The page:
This is a fab idea, I’ve just started a unit on school democracy, leading into local government. The older kids in my multi composite are also doing a young leaders course. I’m going to try it next week. How did you debrief or give feedback to the class afterwards?
This learning engagement sounds perfect for what you’re doing. It sounds like we’re teaching similar units.
With some guiding questions, we asked the students to reflect on what went wrong, what went well, etc. We also used our teacher notes from the day to revisit what happened and what was said. These notes were a great discussion prompt! From their reflections, we identified some key words and the students wrote their generalisations.
We praised the students who showed strong leadership (some really surprised us in a great way). We didn’t really punish those who were messing around. There was no governance, so who’s to say that they were doing the wrong thing? That was the whole point. Next time, however, if we focus more on student leadership than the unit, we will make our expectations clear beforehand.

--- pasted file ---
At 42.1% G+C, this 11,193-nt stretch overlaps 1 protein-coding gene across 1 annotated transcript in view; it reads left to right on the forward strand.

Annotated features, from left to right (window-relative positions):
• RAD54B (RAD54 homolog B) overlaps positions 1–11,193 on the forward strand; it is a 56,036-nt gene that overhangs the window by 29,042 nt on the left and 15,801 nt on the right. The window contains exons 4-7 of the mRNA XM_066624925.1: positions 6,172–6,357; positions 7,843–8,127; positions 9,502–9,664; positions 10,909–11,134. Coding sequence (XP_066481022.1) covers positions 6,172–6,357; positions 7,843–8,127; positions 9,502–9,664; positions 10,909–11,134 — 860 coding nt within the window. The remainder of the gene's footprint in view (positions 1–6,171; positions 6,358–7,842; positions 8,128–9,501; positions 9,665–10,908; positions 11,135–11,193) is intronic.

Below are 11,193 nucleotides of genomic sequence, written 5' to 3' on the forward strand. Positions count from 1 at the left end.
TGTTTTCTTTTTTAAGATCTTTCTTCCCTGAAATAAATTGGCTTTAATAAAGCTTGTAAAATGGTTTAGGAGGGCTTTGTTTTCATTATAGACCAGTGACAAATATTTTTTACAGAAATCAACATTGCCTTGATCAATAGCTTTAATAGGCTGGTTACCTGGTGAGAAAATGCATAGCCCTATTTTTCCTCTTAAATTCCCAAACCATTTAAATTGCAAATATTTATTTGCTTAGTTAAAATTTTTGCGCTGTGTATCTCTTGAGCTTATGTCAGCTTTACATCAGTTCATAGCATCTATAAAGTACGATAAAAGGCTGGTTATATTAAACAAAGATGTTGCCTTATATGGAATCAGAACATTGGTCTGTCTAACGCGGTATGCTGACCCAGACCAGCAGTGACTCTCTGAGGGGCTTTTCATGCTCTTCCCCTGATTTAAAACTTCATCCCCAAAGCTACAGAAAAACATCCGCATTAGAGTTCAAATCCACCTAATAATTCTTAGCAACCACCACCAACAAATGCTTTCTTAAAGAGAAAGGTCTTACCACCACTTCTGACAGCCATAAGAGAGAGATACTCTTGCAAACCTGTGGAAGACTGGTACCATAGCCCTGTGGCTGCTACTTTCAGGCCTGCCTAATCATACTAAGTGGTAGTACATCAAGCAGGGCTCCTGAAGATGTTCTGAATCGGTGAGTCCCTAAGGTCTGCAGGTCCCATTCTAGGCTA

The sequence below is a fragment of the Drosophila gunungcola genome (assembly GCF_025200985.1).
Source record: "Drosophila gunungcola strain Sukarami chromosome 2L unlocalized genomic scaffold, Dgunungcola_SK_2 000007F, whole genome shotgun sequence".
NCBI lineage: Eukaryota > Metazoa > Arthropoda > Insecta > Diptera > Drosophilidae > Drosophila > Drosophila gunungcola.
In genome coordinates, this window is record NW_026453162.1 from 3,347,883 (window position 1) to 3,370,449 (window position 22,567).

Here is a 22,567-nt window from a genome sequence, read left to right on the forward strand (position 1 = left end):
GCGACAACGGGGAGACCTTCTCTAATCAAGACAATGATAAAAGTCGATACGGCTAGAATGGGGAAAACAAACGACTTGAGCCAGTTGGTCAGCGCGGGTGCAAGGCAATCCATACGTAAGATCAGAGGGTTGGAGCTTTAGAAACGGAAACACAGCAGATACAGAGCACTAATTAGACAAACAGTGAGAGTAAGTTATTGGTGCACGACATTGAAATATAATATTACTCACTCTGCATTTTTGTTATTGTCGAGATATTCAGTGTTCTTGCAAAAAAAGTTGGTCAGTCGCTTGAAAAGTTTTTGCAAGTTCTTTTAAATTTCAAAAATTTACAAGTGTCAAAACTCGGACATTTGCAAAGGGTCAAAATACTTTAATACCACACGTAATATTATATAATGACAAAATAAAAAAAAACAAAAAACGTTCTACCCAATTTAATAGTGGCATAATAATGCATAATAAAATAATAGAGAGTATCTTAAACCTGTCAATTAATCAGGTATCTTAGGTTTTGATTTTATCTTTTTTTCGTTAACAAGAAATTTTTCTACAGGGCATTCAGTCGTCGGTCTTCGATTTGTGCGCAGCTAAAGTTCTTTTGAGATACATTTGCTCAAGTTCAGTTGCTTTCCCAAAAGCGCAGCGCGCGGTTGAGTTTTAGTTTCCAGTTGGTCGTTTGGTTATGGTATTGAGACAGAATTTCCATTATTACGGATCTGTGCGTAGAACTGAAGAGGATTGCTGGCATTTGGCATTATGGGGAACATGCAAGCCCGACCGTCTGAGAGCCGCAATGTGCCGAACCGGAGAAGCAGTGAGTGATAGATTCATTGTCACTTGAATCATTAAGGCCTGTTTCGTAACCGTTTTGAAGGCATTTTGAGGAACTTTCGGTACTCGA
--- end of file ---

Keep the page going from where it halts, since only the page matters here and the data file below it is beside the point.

Let me know how your unit goes.
Did you discuss it in advance with the school’s leadership? Have you prepared the parents in any way? Have you prepared for parents commenting in any way? Do you have students with special needs in your class? What did you do for them? I am asking because I can already hear some of my parents scream that they kid was “bullied” and I did not do anything. I also have one classroom with a child that shows symptoms of Aspergers and this could completely derail him. So what were the considerations and precautions you took in advance?
Thank you for your important questions. It is extremely important that you are in the room and observant. The students might think that you are ignoring them, but definitely don’t. If it got out of hand, or if someone really was bullied, I would have been aware and would have intervened. The deputy principal was involved with the unit planning, so we knew it would be ok. Again, as long as we supervise carefully! We don’t have any special needs in class that would affect this learning engagement. If you’re worried about particular students, it might not be appropriate for you to do it. Or, you might be able to adapt it.